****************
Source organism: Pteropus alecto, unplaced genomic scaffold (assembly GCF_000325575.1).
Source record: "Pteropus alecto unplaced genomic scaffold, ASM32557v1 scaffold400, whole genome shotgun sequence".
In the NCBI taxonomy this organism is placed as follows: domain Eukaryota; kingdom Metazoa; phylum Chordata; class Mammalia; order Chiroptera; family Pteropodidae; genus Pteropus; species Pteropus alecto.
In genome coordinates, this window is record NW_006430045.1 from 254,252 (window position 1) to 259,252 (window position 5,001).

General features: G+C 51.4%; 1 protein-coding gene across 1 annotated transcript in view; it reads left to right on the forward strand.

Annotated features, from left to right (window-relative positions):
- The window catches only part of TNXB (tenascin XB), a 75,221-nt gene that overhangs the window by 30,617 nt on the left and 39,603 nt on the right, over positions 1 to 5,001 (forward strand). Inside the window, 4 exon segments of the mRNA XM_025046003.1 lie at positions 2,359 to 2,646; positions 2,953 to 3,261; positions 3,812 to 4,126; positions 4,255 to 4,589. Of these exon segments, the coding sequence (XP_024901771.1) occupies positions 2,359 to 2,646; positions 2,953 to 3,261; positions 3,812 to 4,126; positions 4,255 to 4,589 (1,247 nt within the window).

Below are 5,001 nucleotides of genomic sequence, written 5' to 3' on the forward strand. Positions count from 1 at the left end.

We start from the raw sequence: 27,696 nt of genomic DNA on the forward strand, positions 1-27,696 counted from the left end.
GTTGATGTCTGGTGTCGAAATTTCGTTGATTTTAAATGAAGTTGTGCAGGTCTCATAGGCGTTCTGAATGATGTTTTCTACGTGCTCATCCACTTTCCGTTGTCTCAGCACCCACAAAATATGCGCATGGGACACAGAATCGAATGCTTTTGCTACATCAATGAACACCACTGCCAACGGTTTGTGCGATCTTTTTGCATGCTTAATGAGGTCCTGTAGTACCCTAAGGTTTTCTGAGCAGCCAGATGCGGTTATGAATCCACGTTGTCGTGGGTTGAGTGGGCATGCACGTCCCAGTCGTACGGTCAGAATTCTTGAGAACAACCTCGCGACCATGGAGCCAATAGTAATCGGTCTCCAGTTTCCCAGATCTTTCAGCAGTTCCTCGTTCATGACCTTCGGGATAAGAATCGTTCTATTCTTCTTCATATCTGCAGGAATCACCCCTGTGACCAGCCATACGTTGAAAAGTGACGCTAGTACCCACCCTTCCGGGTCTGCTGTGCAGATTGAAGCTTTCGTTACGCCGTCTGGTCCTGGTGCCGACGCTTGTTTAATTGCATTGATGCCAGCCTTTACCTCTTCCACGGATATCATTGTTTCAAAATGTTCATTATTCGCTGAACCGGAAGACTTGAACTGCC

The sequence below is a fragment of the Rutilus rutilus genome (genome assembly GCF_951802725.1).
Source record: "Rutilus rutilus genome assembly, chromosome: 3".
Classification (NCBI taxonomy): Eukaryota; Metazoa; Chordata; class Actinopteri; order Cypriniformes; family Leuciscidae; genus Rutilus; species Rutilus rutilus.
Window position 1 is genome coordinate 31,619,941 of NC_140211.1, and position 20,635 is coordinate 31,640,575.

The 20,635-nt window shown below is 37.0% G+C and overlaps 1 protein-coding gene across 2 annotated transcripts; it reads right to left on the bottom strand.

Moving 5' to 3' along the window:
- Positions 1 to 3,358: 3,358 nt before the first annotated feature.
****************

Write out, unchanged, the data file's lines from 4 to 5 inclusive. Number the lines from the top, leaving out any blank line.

In genome coordinates, this window is record NW_006430045.1 from 254,252 (window position 1) to 259,252 (window position 5,001).

General features: G+C 51.4%; 1 protein-coding gene across 1 annotated transcript in view; it reads left to right on the forward strand.